InfoWorld: AMD estimates that more than 200 million households around the world with sufficient incomes to support a PC have yet to purchase a system. These potential users might not even realize they can afford a computer until they are presented with a low-cost product like the PIC, the company said. The PIC is a small form factor desktop designed for simplicity and affordability. A customized version of Microsofts Corp.’s Windows operating system and basic application software ships with each system. Most of the software settings are locked in before the system ships in the hopes that users won’t break any applications, and service calls can be kept to a minimum. AMD’s Geode GX500 embedded processor powers the bare-bones system. It also comes with 128M bytes of DDR (double data rate) SDRAM (synchronous dynamic RAM), a 10G-byte hard drive, four USB (Universal Serial Bus) ports for the USB keyboard and mouse and a monitor. The PIC machine also includes a modem. [AMD] also specifies a version of Microsoft’s Windows CE operating system, fitted with Windows XP-extensions, allowing it to provide consumers with a graphical interface, e-mail, Web browsing, instant messaging and word processing. The PIC machines will also be able to play multimedia files and show PDF and PowerPoint files, AMD said. The performance (of a PIC machine) is very robust, said Steve Howard, an AMD spokesman. It boots in 25 seconds, and, once loaded, the browser performance is very snappy and word processing and spreadsheet is equivalent to what you’d see in a PC today.

The Wall Street Journal adds: One key to the AMD effort is the Geode, an inexpensive line of chips purchased from National Semiconductor Corp. The chip in the communicator draws just a watt of power, a fraction of the power consumption of AMD and Intel Corp. chips that use the same software. The other key element was assistance from Microsoft Corp. The software company worked with AMD on an operating system that is based on the Windows CE product line for hand-held computers — enhanced with elements of the Windows XP software for PCs — offered at a low price AMD isn’t disclosing. The communicator also comes with a word processor, spreadsheet and other simple application programs, licensed from a German company that Mr. Gino Giannott of AMD declined to identify. The devices are designed to be limited in function, so users can’t accidentally erase important files or add software that would keep the system from operating normally, he said.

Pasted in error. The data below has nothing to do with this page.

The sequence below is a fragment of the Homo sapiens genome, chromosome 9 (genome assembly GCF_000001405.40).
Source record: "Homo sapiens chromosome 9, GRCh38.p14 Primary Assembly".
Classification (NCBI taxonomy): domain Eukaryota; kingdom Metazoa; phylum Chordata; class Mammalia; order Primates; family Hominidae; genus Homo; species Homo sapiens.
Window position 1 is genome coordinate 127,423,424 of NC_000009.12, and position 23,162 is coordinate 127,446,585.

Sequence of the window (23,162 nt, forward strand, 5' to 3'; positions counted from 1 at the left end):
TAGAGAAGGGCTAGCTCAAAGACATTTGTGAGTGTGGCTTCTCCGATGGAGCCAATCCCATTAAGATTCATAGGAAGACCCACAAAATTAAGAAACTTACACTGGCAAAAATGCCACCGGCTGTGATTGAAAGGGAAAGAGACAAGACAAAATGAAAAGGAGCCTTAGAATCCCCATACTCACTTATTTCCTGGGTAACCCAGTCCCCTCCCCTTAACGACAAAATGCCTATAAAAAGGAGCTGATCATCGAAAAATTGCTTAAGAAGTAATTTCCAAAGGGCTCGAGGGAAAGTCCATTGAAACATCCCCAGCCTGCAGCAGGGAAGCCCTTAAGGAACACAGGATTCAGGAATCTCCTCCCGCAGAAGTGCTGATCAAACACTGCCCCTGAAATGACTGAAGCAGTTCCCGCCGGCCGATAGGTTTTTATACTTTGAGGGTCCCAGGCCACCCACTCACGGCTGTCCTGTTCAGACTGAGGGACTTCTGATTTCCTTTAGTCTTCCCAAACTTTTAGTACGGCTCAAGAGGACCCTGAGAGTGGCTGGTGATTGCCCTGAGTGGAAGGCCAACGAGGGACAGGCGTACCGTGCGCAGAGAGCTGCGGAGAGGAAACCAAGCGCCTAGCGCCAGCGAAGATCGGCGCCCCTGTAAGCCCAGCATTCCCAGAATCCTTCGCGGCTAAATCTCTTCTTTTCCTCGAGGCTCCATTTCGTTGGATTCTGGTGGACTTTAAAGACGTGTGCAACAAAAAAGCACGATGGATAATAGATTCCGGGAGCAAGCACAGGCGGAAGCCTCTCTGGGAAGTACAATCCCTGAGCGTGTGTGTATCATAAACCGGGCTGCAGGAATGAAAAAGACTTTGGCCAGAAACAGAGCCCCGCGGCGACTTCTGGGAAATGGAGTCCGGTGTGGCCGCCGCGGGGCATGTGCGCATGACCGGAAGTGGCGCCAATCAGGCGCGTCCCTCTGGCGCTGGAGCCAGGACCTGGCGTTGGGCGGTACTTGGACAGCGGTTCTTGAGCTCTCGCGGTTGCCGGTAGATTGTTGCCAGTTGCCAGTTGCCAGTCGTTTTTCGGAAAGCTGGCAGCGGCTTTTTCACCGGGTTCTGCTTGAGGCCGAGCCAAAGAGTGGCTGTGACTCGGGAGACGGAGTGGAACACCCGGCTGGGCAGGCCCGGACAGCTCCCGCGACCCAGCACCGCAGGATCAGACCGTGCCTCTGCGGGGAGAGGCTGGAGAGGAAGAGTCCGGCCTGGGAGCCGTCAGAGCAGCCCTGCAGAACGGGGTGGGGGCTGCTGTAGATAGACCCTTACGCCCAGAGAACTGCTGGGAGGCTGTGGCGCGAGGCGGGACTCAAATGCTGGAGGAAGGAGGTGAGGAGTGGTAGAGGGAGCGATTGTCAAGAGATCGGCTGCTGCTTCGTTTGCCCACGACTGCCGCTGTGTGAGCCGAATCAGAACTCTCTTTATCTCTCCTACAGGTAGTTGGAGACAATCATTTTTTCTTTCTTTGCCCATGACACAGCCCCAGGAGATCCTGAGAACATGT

Here is a look at the wider view on AMDs strategy: The machine is geared toward families who make the equivalent of between $1,000 and $6,000 annually. Three companies in India and Latin America will be among the first to market versions of the machine, an AMD representative saidAMD will introduce the PIC as part of an effort it calls 50×15, which aims to raise the percentage of the world’s population that has Net access to 50 by 2015. Right now, only about 10 percent of the global population can access the Net, the company says. Reaching the next large group of computer and Internet users–people in countries such as China, India and Russia–has become a major focus of many of the big names in computer technology. Most of those companies appear to agree that lower-price personal computers will help them sell more products.

WSJ: AMD doesn’t plan to market the device itself. Rather, it hopes to take orders from telephone companies and Internet-service providers, which will put their names on the communicator and sell it to customers — perhaps as part of a bundle with Internet access or telephony. Besides targeting India and China, the company plans to aim at Brazil, Mexico and Russia. We are not interested in being in the system business per se, said Gino Giannotti. We are interested in providing an opportunity for people to improve their lives. Although it intends to steward the low-price PIC into the market, AMD isn’t getting into the business of manufacturing computers. The company drew up the plans for the PIC, but tapped Solectron to build the first run of the machines. The chipmaker plans to go forward by essentially licensing the PIC design to local companies, including telecommunications or Internet service providers, allowing them to use local contract manufacturers and control distribution, marketing and pricing of their PICs. Thus the companies will sell PICs under their own brand names and be free to subsidize the machines’ cost to lower the price consumers pay.

AMDBoard has some pictures and specifications, while Slashdot has a discussion.

Tomorrow: Emerging Market Realities